A Saturday in April, the weather is warm, and Andre and I head to Spitalfields Market to change things up a bit… The last few times I’ve been there, I’ve walked through the clothing and goods market, but only can remember seeing restaurants lining the exterior of the market, all of them, proper sit-down restaurants. This time, they had erected a new structure with a variety of different food stalls in the middle of the building, from dumplings and Burmese food to pastrami sandwiches and roasts.
We obviously went to try out the dumplings.
Andre went for the prawn wonton dumplings in Sichuan chilli oil. They were as expected and quite good, with thin, delicate wonton wrappers and spongy prawn fillings… the chilli oil was a nice addition that gave the dumplings a bit of a kick, though the oil itself had more of a steady, fragrant burn to it instead of a temporary kick.
I went for the pork and leek shengjianbao, their soup dumplings. I didn’t realise at the time that they were pan-fried, not steamed… they were not what I was expecting, but why not try them for a change?
So how are these different from the typical shao long bao that you have? Again, the basic answer is that they’re pan-fried instead of steamed. Oh, and they’re harder to ruin as you’re picking one up!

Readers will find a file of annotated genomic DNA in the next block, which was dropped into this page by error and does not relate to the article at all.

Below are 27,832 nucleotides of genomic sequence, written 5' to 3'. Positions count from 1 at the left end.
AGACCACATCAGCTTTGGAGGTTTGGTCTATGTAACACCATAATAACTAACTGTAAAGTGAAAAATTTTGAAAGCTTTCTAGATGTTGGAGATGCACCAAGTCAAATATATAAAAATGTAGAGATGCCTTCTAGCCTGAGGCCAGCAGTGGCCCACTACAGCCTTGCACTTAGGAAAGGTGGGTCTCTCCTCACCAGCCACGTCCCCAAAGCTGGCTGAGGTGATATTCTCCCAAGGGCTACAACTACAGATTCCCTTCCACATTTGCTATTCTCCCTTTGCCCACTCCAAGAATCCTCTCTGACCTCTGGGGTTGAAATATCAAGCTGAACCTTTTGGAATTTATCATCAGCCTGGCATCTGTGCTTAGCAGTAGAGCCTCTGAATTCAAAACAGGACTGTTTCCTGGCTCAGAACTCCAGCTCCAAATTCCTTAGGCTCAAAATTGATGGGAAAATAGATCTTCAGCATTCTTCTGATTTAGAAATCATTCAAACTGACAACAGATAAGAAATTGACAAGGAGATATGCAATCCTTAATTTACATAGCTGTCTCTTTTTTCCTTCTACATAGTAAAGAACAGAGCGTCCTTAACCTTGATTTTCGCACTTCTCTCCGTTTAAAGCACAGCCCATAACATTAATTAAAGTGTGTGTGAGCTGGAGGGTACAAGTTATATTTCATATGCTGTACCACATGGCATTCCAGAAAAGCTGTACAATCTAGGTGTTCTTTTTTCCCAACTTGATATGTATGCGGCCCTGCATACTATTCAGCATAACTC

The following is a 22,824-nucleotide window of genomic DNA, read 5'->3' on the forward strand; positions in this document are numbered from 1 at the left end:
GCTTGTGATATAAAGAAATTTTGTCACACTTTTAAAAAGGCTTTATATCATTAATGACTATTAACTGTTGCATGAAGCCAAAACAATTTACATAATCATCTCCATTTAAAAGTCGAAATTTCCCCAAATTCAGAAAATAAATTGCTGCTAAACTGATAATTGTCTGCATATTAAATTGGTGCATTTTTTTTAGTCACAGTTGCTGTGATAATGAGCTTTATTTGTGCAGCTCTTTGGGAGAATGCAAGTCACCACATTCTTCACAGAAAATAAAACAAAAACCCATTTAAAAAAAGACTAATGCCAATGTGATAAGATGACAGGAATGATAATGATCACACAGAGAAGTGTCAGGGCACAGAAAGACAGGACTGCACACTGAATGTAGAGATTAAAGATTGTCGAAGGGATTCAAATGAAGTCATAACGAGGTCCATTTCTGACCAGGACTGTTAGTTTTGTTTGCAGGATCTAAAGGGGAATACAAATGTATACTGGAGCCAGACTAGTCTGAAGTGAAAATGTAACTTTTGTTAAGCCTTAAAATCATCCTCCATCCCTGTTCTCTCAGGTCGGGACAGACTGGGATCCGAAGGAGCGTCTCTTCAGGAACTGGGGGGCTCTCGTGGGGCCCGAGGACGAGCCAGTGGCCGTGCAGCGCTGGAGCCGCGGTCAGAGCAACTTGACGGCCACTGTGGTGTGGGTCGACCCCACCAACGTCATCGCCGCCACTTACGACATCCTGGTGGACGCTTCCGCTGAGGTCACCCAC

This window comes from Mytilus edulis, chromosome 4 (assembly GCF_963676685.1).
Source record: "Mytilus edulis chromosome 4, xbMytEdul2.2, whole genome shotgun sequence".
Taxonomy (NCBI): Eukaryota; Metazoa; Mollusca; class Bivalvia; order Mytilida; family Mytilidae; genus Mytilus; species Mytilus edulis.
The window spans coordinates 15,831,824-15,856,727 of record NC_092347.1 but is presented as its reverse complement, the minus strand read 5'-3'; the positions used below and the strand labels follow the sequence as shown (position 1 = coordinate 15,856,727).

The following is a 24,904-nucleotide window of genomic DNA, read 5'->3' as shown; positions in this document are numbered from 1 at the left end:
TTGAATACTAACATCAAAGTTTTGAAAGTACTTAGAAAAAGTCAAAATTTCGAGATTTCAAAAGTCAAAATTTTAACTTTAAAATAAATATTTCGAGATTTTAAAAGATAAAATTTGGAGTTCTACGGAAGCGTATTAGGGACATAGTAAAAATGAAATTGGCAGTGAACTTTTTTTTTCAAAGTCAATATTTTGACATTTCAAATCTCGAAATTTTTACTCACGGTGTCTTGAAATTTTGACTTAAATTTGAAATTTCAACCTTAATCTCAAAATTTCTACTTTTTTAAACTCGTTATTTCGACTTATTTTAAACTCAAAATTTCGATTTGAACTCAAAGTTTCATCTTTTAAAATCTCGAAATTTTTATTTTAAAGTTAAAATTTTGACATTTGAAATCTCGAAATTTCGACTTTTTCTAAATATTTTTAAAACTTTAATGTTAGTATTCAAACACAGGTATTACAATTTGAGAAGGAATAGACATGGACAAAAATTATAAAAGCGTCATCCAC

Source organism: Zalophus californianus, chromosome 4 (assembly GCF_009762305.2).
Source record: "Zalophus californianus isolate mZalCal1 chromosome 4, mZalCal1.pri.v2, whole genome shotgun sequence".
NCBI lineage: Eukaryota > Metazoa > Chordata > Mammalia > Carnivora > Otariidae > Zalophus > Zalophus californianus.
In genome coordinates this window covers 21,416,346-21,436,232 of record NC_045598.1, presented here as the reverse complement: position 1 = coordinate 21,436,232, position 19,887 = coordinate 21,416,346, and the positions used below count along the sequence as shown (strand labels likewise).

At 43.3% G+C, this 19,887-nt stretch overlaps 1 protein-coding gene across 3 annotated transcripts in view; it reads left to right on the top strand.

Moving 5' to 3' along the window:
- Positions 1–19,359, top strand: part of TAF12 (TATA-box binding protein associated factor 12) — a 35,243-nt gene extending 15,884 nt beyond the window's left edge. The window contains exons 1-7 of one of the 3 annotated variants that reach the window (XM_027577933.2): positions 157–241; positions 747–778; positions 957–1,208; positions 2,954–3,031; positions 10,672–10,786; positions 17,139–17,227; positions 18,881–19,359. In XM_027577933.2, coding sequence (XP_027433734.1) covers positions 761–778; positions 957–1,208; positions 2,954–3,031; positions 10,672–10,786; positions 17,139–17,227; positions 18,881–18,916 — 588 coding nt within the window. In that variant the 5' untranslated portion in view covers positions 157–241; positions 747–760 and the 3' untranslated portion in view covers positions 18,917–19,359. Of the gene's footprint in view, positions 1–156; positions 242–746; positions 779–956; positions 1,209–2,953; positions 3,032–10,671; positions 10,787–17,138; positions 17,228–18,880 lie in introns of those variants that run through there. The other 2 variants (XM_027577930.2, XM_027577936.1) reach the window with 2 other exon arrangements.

But like with the shao long bao, you place a spoon under the dumpling and take a delicate bite, being careful not to burn yourself with the steam or juice coming from inside the dumpling, then pour the broth from inside the dumpling out into the spoon and slurp it up.
Then, you put some vinegar in your spoon and dip the dumping in it to eat the rest… the pork filling was similar to what I’ve had in other dumplings, but the dumping itself was different (again, because it was pan-fried dough instead of steamed, thinner dough). I have to say, I prefer the dumplings I’m used to, but I liked the pan-fried dough, which was not cooked uniformly; some parts were browned and crispy from the pan frying, and some parts were almost slightly doughy and less cooked…
Still good, but to be honest, I was kind of wishing that Andre didn’t like his dumplings and that I could eat his instead.
So, next time, I’ll order an order of his dumplings, along with the dan dan noodles that other people had ordered… with thin egg noodles and minced beef on top, they looked really good!